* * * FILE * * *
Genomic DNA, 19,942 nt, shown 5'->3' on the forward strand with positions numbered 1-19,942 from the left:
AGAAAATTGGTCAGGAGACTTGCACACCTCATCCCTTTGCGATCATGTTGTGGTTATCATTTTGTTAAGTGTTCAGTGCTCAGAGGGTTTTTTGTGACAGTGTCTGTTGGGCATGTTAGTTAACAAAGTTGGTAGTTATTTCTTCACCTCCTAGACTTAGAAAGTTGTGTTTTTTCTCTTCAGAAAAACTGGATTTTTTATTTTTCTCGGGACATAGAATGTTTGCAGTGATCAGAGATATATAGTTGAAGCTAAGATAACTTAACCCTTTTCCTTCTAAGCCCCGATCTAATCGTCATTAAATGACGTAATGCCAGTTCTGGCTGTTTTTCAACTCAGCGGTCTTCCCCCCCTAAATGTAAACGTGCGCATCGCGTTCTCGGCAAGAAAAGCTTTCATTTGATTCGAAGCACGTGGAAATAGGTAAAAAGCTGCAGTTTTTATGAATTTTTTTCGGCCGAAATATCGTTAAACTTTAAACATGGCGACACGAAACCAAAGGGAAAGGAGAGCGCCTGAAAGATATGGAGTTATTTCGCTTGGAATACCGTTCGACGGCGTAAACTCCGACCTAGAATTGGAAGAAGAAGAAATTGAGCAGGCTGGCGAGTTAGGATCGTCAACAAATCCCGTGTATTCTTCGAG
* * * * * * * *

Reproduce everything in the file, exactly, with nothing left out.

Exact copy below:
Genomic DNA, 19,942 nt, shown 5'->3' on the forward strand with positions numbered 1-19,942 from the left:
AGAAAATTGGTCAGGAGACTTGCACACCTCATCCCTTTGCGATCATGTTGTGGTTATCATTTTGTTAAGTGTTCAGTGCTCAGAGGGTTTTTTGTGACAGTGTCTGTTGGGCATGTTAGTTAACAAAGTTGGTAGTTATTTCTTCACCTCCTAGACTTAGAAAGTTGTGTTTTTTCTCTTCAGAAAAACTGGATTTTTTATTTTTCTCGGGACATAGAATGTTTGCAGTGATCAGAGATATATAGTTGAAGCTAAGATAACTTAACCCTTTTCCTTCTAAGCCCCGATCTAATCGTCATTAAATGACGTAATGCCAGTTCTGGCTGTTTTTCAACTCAGCGGTCTTCCCCCCCTAAATGTAAACGTGCGCATCGCGTTCTCGGCAAGAAAAGCTTTCATTTGATTCGAAGCACGTGGAAATAGGTAAAAAGCTGCAGTTTTTATGAATTTTTTTCGGCCGAAATATCGTTAAACTTTAAACATGGCGACACGAAACCAAAGGGAAAGGAGAGCGCCTGAAAGATATGGAGTTATTTCGCTTGGAATACCGTTCGACGGCGTAAACTCCGACCTAGAATTGGAAGAAGAAGAAATTGAGCAGGCTGGCGAGTTAGGATCGTCAACAAATCCCGTGTATTCTTCGAG